Using artificial intelligence and machine learning, Persistent Systems has helped develop a platform that has helped to identify some new markers found in patients for triple negative breast cancer.
Persistent Systems and non-government organisation Prashanti Cancer Care Mission (PCCM) have tied up to develop a method for the early detection of a cancer variant that often impacts young women.
According to the National Breast Cancer Foundation, a diagnosis of triple negative breast cancer (TNBC) means that the three most common types of receptors, proteins that nudge most of the breast cancer growth, are not present in TNBC tumours.
This, says the Foundation, makes TNBC more difficult to treat as common treatments like hormone therapy and drugs, which target the cancer cells with these three receptors, are ineffective.
Persistent Systems has helped develop a platform that identifies some new markers found in TNBC patients by using artificial intelligence and machine learning. It stepped in to answer the question of how technology can help prevent and diagnose TNBC at an earlier stage.
"We have a software lab setup where we're working with many kinds of biological institutions and government groups and research labs and other people. We have a team of people who have PhDs in genomics...along with computer science PhDs and people who have an inclination towards doing this kind of work," said Anand Deshpande, founder and CEO of Persistent Systems.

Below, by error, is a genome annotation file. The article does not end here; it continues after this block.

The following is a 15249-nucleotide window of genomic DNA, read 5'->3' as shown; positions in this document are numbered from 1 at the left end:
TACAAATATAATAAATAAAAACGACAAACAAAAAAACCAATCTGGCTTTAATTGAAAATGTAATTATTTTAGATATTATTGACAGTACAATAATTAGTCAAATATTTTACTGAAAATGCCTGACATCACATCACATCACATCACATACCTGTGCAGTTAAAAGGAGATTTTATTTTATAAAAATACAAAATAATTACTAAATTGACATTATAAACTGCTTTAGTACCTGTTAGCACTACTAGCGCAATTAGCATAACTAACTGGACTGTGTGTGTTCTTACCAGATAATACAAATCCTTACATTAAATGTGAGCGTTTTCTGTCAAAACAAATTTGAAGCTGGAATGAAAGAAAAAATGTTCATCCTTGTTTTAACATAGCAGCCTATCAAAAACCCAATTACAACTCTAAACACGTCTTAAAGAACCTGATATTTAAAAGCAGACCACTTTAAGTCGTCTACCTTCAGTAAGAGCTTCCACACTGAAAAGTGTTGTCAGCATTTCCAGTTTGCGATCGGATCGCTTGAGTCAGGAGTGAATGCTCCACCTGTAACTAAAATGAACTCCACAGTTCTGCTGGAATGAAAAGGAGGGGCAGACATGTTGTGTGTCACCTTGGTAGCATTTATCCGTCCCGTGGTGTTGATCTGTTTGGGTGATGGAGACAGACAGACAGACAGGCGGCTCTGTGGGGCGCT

As part of the project, Persistent identified a few markers for TNBC in addition to what were already known. Oncologists will then put these findings together, and design clinical trials, Deshpande added.
As a part of the findings will be shared with the larger medicine community, drug repurposing could also be possible.
"Drug repurposing essentially means (working with) drugs that are already FDA (US Food and Administration) approved. Suppose one drug is being used for colon cancer but the same drug can be used for breast cancer as well," explained Anamika Krishanpal, senior domain specialist and multi-omics group leader at Persistent Systems.
She said that while the problem is complex, it is also exciting.
"Biological data is complex, but this is interesting because the solution you are bringing is through informatics. We are at the interface of biology and informatics," she added.
Persistent has been working with people from different fields where large amounts of data have to be handled. The company depended on data from PCCM, and some anonymised data from a "cancer atlas" available for research purposes.
The IT firms have worked with professor LS Shashidhara, a developmental biologist, geneticist and a professor and chair of Biology at Indian Institutes of Science Education and Research (IISER), Pune.Persistent has, in the past, collaborated with institutes such as Virginia Tech, Johns Hopkins Center for Clinical Global Health Education and Mount Sinai hospital.